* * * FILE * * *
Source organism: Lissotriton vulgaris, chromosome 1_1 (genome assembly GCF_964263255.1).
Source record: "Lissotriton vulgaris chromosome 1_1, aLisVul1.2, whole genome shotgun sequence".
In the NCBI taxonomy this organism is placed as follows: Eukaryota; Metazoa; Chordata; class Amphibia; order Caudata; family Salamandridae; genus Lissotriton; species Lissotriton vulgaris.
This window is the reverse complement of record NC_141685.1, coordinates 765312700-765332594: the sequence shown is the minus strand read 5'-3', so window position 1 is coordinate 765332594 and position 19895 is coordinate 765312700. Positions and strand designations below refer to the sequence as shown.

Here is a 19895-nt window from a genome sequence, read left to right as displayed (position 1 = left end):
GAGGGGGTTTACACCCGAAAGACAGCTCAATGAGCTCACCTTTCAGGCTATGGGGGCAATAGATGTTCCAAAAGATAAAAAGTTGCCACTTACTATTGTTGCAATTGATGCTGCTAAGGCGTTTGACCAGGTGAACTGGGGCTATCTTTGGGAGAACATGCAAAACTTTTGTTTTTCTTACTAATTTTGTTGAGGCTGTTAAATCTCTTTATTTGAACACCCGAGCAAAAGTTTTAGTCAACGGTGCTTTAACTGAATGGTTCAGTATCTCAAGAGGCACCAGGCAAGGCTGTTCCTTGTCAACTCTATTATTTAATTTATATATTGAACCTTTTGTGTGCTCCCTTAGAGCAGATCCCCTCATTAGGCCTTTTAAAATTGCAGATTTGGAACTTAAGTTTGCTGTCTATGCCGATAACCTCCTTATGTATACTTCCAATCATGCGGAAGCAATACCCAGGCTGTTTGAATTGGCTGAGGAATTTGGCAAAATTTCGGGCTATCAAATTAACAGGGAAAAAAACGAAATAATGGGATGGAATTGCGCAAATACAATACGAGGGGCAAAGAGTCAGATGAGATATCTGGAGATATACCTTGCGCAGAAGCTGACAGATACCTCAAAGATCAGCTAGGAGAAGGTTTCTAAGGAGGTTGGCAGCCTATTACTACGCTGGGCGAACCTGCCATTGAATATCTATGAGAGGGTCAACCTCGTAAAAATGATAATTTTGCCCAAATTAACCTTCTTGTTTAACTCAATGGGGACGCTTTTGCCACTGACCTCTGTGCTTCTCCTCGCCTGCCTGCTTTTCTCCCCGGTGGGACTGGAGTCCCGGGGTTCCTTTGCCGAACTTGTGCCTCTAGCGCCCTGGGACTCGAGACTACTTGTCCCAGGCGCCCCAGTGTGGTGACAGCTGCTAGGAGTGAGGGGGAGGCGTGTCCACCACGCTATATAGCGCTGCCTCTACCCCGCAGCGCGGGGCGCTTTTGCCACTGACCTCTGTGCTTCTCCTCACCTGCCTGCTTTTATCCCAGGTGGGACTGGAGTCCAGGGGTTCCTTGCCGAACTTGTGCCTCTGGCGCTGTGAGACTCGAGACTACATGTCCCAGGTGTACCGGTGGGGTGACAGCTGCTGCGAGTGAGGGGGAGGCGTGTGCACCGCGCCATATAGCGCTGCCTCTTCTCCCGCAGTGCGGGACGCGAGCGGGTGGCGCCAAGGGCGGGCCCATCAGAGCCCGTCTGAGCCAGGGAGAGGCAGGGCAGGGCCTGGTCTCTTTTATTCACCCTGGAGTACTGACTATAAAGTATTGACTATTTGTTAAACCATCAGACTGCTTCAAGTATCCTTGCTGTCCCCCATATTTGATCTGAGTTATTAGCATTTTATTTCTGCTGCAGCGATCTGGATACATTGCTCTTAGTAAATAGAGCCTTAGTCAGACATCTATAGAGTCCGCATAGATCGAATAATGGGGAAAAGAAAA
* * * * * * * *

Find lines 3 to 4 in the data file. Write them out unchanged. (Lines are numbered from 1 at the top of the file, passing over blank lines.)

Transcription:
In the NCBI taxonomy this organism is placed as follows: Eukaryota; Metazoa; Chordata; class Amphibia; order Caudata; family Salamandridae; genus Lissotriton; species Lissotriton vulgaris.
This window is the reverse complement of record NC_141685.1, coordinates 765312700-765332594: the sequence shown is the minus strand read 5'-3', so window position 1 is coordinate 765332594 and position 19895 is coordinate 765312700. Positions and strand designations below refer to the sequence as shown.